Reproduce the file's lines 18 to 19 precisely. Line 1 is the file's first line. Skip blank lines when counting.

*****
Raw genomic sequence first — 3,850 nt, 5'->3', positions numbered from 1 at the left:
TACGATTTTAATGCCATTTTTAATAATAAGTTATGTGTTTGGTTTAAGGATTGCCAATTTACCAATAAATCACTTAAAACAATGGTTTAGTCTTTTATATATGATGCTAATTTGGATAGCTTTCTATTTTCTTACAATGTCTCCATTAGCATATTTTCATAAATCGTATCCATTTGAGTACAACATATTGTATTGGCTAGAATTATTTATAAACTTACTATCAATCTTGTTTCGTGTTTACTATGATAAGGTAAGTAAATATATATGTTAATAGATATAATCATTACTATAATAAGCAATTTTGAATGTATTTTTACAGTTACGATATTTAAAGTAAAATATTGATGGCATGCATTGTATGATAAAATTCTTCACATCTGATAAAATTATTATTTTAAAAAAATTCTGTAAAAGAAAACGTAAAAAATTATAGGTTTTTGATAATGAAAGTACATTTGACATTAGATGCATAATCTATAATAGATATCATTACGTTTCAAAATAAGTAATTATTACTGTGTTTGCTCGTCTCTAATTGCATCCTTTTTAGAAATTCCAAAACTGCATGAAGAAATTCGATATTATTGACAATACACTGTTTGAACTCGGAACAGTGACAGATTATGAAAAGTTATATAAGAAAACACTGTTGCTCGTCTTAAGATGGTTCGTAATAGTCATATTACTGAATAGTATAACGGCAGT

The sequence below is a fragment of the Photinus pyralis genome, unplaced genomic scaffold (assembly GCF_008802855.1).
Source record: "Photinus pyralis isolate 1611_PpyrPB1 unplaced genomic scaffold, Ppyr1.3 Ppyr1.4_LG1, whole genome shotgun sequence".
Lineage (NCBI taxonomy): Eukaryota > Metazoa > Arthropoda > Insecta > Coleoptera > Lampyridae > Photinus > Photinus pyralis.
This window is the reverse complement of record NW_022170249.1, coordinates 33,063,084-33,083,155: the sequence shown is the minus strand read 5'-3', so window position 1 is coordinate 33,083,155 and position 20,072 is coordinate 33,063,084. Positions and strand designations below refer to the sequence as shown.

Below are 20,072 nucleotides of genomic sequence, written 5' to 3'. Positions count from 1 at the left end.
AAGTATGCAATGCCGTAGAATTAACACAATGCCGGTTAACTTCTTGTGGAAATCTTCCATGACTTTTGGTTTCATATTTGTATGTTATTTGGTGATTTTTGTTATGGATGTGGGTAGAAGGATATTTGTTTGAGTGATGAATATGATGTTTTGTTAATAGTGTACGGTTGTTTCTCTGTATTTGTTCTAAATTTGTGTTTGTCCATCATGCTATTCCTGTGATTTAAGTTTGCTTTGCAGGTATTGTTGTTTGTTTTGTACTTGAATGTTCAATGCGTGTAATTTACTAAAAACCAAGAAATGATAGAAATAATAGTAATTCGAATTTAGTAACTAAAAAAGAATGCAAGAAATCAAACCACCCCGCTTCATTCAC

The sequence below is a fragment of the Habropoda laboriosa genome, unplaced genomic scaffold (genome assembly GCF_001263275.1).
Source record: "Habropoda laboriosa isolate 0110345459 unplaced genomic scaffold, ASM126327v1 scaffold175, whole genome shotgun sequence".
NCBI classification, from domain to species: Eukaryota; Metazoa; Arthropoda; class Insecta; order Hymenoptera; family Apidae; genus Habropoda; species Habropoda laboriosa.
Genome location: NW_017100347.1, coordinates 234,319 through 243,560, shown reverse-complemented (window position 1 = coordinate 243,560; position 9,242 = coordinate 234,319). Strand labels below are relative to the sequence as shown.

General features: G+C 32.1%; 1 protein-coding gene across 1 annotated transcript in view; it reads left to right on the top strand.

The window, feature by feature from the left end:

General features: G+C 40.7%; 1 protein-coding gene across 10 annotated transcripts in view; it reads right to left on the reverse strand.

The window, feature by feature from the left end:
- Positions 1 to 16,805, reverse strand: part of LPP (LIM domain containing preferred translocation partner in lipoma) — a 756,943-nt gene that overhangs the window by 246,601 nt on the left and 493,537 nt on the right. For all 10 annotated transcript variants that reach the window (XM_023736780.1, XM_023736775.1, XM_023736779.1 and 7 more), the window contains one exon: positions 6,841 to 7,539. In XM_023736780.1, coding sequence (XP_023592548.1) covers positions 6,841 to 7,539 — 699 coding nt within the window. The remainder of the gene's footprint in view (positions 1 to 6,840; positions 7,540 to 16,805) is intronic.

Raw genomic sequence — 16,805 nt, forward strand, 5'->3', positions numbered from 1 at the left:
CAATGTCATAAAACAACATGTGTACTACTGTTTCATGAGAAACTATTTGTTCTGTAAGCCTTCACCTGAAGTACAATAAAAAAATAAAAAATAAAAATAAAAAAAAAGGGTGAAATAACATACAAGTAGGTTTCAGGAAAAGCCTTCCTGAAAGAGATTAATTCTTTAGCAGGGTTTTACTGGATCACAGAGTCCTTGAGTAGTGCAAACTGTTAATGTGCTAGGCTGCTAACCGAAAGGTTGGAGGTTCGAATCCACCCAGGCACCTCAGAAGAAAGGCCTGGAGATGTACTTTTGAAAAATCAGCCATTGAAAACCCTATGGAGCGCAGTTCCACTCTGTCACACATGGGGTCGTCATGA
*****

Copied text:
Raw genomic sequence — 16,805 nt, forward strand, 5'->3', positions numbered from 1 at the left:
CAATGTCATAAAACAACATGTGTACTACTGTTTCATGAGAAACTATTTGTTCTGTAAGCCTTCACCTGAAGTACAATAAAAAAATAAAAAATAAAAATAAAAAAAAAGGGTGAAATAACATACAAGTAGGTTTCAGGAAAAGCCTTCCTGAAAGAGATTAATTCTTTAGCAGGGTTTTACTGGATCACAGAGTCCTTGAGTAGTGCAAACTGTTAATGTGCTAGGCTGCTAACCGAAAGGTTGGAGGTTCGAATCCACCCAGGCACCTCAGAAGAAAGGCCTGGAGATGTACTTTTGAAAAATCAGCCATTGAAAACCCTATGGAGCGCAGTTCCACTCTGTCACACATGGGGTCGTCATGA